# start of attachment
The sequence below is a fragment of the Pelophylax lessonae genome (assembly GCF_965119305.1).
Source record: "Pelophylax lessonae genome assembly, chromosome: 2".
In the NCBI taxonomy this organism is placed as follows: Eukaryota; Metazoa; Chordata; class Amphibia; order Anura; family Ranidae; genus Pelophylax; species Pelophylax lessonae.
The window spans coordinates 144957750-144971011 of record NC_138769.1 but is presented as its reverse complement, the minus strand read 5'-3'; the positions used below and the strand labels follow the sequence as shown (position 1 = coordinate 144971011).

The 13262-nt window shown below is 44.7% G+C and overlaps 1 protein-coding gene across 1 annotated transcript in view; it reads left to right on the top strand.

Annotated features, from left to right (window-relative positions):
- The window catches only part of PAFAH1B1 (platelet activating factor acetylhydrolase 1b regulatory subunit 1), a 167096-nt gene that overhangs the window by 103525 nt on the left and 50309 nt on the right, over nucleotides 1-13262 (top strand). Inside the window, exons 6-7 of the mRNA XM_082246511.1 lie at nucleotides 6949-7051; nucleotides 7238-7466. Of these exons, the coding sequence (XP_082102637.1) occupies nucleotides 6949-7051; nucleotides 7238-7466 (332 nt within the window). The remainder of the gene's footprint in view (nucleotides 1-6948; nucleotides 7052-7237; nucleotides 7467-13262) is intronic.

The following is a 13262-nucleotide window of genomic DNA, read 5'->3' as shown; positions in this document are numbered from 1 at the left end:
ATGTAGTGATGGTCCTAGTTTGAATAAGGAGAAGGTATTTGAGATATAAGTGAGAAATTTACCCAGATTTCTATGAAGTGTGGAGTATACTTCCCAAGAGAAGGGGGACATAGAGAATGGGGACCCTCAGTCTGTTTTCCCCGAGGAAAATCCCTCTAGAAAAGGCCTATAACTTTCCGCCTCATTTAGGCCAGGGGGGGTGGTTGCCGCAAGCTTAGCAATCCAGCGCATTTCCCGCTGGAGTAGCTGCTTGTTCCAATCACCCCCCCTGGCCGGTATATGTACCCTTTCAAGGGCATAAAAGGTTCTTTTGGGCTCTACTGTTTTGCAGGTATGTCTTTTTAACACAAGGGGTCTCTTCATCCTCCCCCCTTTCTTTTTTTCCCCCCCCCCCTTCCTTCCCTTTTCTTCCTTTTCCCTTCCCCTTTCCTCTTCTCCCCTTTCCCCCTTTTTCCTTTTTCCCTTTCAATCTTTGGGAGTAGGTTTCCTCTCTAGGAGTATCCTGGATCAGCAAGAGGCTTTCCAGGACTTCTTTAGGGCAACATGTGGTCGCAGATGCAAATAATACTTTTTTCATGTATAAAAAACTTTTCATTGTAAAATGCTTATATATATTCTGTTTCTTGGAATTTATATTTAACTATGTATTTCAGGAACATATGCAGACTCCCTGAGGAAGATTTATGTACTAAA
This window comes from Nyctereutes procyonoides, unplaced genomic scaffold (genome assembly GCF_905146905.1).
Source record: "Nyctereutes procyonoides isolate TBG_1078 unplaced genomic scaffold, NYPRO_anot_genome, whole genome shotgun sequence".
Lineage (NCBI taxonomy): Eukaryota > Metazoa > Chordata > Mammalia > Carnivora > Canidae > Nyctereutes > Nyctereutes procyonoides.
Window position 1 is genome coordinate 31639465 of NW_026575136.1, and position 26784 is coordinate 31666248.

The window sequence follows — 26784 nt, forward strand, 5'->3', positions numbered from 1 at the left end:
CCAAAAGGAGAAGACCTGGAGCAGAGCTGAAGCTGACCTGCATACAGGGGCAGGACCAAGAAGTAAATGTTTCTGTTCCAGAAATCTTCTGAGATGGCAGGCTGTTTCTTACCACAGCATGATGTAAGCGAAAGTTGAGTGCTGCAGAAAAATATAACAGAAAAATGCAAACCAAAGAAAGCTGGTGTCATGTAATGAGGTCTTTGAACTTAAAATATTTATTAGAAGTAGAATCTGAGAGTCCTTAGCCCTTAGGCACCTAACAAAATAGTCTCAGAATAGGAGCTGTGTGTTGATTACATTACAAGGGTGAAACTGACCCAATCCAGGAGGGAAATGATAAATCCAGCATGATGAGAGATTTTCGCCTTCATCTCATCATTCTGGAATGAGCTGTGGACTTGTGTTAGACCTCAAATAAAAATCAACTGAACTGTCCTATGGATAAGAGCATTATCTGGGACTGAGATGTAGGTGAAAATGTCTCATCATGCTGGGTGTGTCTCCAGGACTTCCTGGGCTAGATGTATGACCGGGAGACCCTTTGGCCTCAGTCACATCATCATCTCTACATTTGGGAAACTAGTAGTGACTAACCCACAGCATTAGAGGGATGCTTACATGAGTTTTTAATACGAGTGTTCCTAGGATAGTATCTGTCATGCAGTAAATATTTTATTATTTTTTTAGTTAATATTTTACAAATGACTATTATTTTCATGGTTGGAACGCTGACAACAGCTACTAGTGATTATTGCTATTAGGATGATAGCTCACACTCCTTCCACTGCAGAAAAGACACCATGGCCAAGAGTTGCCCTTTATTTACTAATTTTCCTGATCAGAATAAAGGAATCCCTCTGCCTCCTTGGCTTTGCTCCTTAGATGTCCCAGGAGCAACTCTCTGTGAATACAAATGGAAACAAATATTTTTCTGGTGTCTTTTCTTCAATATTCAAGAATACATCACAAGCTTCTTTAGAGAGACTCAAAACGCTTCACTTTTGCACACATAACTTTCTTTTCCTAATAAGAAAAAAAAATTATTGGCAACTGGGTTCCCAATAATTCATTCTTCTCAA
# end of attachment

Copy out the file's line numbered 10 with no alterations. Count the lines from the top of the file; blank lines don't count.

This window comes from Nyctereutes procyonoides, unplaced genomic scaffold (genome assembly GCF_905146905.1).